Laila Riaz

A 'Perfect' Fit


Smedley looks to extend her short time on Council

Madeleine Peck / For The Post

During the 2016 presidential election, Arian Smedley was an energetic Bernie Sanders supporter, and after President Donald Trump was elected, she found it to be a “devastating blow to our country.”


“I felt like I needed to get more involved politically,” Smedley said. “Now is the time.”


When Jennifer Cochran’s seat opened up on Athens City Council over the summer, Smedley found her opportunity.

“This is where I’m starting, and (seeing) what can I do to keep our town a tolerant community we like to tout ourselves as being.”– Arian Smedley

Smedley and Sarah Grace, who is also running for an at-large position, went after the open position, and Smedley was appointed as an at-large council member by the Central Committee of the Democratic Party. Council members made $7,919.55 in calendar year 2017, but since Smedley joined council midway through the year, it is •unclear what she made during that time.


She served in the position since July and is now running for re-election.


Smedley is one of five candidates running for an at-large position on city council. The other candidates include Grace, incumbent Peter Kotses, incumbent Pat McGee and Noah Trembly.


Smedley grew up in Athens, went to Athens High School and continued her education at Ohio University, earning degrees in journalism and Spanish. After spending time in New York as a reporter, she came back to her hometown with her husband after giving birth to her son, who is now 7.


Upon returning to Athens, she worked as an education reporter for The Athens Messenger. She became increasingly concerned about food insecurity and child poverty based on her reporting and decided to transition her career into social services. Smedley now works for the Athens County Board of Developmental Disabilities.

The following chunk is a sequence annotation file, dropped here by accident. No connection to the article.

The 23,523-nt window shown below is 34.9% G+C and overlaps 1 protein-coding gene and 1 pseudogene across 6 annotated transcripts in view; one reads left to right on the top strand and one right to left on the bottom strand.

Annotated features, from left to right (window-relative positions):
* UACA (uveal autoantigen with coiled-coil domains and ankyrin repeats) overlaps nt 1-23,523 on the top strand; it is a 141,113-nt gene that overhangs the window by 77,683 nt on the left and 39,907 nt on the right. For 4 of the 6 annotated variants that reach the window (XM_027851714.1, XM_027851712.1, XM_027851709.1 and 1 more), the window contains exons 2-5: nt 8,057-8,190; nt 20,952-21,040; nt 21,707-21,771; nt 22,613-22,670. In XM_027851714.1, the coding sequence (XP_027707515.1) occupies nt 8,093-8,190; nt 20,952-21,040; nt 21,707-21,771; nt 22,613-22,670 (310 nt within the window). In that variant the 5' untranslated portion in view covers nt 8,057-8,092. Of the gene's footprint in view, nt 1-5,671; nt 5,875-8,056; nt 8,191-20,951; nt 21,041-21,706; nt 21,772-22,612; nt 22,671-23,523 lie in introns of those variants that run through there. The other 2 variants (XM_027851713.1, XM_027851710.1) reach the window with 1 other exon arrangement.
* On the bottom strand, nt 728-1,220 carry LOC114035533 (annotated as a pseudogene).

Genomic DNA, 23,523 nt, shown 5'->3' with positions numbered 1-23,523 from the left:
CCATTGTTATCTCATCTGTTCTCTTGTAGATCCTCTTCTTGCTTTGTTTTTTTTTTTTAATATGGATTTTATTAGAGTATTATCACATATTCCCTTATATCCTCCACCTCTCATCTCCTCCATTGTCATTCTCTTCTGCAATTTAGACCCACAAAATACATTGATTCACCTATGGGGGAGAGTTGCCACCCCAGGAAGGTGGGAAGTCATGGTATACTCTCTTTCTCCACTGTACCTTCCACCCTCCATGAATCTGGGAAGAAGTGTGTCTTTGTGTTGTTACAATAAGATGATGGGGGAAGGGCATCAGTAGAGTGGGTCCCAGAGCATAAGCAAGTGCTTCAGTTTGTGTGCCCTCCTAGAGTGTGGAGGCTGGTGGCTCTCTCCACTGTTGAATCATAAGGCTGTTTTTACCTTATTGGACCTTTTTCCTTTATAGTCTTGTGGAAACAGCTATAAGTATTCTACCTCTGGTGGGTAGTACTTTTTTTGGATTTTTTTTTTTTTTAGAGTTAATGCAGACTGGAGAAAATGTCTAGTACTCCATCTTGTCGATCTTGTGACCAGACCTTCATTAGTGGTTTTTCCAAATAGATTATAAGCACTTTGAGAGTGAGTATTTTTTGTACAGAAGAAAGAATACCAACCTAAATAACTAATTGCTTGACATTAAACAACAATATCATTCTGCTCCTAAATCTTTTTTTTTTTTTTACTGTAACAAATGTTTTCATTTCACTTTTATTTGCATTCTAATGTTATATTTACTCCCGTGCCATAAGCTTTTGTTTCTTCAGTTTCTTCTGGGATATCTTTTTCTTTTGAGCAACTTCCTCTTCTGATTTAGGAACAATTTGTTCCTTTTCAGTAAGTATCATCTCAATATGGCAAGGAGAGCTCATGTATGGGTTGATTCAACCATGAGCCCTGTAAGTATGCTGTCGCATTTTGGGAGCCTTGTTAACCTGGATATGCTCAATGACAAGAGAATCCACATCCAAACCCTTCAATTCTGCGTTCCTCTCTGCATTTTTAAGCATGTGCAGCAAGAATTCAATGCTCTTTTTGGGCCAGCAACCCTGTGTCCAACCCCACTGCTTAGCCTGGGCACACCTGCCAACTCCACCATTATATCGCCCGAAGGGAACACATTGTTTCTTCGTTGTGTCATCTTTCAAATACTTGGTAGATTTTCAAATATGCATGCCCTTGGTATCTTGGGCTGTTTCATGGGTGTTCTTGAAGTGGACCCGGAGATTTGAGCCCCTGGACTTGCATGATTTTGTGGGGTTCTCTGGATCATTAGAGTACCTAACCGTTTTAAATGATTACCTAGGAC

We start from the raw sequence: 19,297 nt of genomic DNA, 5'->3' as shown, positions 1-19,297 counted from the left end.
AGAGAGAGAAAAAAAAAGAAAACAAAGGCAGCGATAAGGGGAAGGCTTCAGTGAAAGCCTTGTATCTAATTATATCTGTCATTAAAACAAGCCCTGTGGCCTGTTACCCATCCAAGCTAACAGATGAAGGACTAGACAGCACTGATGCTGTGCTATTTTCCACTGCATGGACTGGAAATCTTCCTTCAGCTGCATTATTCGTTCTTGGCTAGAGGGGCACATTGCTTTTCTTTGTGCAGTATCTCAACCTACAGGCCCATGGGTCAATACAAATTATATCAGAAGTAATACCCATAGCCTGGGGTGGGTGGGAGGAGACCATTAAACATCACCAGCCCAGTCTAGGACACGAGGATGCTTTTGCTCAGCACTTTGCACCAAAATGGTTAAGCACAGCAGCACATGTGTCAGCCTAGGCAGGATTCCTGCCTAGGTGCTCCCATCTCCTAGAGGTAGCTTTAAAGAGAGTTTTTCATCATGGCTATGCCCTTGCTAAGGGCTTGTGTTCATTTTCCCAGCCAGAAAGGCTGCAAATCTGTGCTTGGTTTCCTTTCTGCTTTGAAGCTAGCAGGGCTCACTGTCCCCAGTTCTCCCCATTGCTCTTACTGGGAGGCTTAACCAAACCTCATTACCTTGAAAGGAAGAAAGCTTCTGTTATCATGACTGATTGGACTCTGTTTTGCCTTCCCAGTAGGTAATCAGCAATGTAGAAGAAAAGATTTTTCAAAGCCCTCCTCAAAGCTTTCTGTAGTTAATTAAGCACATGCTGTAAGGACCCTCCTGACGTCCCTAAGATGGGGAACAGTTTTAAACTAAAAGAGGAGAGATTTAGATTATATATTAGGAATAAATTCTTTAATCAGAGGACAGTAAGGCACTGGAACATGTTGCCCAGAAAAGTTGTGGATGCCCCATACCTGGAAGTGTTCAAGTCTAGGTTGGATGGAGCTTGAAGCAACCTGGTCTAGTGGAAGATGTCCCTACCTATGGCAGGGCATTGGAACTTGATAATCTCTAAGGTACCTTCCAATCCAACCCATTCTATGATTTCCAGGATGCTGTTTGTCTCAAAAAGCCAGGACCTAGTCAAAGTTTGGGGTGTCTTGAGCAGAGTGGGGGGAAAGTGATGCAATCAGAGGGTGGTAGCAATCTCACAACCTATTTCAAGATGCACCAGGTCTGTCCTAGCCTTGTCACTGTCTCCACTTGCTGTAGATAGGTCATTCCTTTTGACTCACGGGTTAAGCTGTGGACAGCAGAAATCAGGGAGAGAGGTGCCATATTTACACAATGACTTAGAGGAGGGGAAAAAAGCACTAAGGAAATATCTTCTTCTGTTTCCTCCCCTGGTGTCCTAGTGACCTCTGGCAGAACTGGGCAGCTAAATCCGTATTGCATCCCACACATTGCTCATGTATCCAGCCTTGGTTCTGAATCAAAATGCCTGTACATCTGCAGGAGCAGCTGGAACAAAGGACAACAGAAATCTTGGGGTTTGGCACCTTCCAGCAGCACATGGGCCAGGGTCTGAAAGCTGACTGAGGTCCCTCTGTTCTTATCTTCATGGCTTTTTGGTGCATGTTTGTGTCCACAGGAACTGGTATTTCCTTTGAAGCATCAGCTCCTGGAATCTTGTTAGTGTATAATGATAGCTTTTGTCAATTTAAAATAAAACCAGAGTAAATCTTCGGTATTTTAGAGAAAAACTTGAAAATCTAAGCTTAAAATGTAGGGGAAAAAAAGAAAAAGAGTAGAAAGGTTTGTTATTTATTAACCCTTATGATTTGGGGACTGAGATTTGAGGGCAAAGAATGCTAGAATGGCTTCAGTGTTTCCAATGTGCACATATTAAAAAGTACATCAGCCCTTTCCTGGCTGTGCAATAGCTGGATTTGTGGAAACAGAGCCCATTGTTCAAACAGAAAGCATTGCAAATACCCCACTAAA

She found the open position on city council to be a “perfect fit.”


“I was raised in this town,” Smedley said. “It’s where I’ve chosen to stay and raise my family.”  


While on council, she has served on the committees Cochran previously served on, transportation and city and safety services.


Housing and transportation are the two main issues the registered Democrat would like to continue addressing while on the body.


She would like to improve the housing stock for low- and moderate-income individuals, which she said has been a long-standing problem for the city.


On the issue of transportation, Smedley finds the free rides on Athens Public Transport for students to be beneficial and would like to expand service to those not affiliated with the university.


Smedley has been very consistent on council, even in her short tenure, asking “clear and helpful” questions, Council President Chris Kinsley said. Kinsley said she is glad Smedley has served and is glad she has chosen to run again.


The candidate has campaigned with yard signs and going door to door. She is eager to find out the results of the race.


“I feel like I have a solid following, but you never know,” Smedley said.  


She added that everyone has the responsibility to get engaged in some way.


“This is where I’m starting, and (seeing) what can I do to keep our town a tolerant community we like to tout ourselves as being,” she said. “And continue to remain the progressive, little old Athens, Ohio.”

Development by: Taylor Johnston / Digital Production Editor

Landing Page

Special Projects

This story is part of a series of specially designed stories that represents some of the best journalism The Post has to offer. Check out the rest of the special projects here.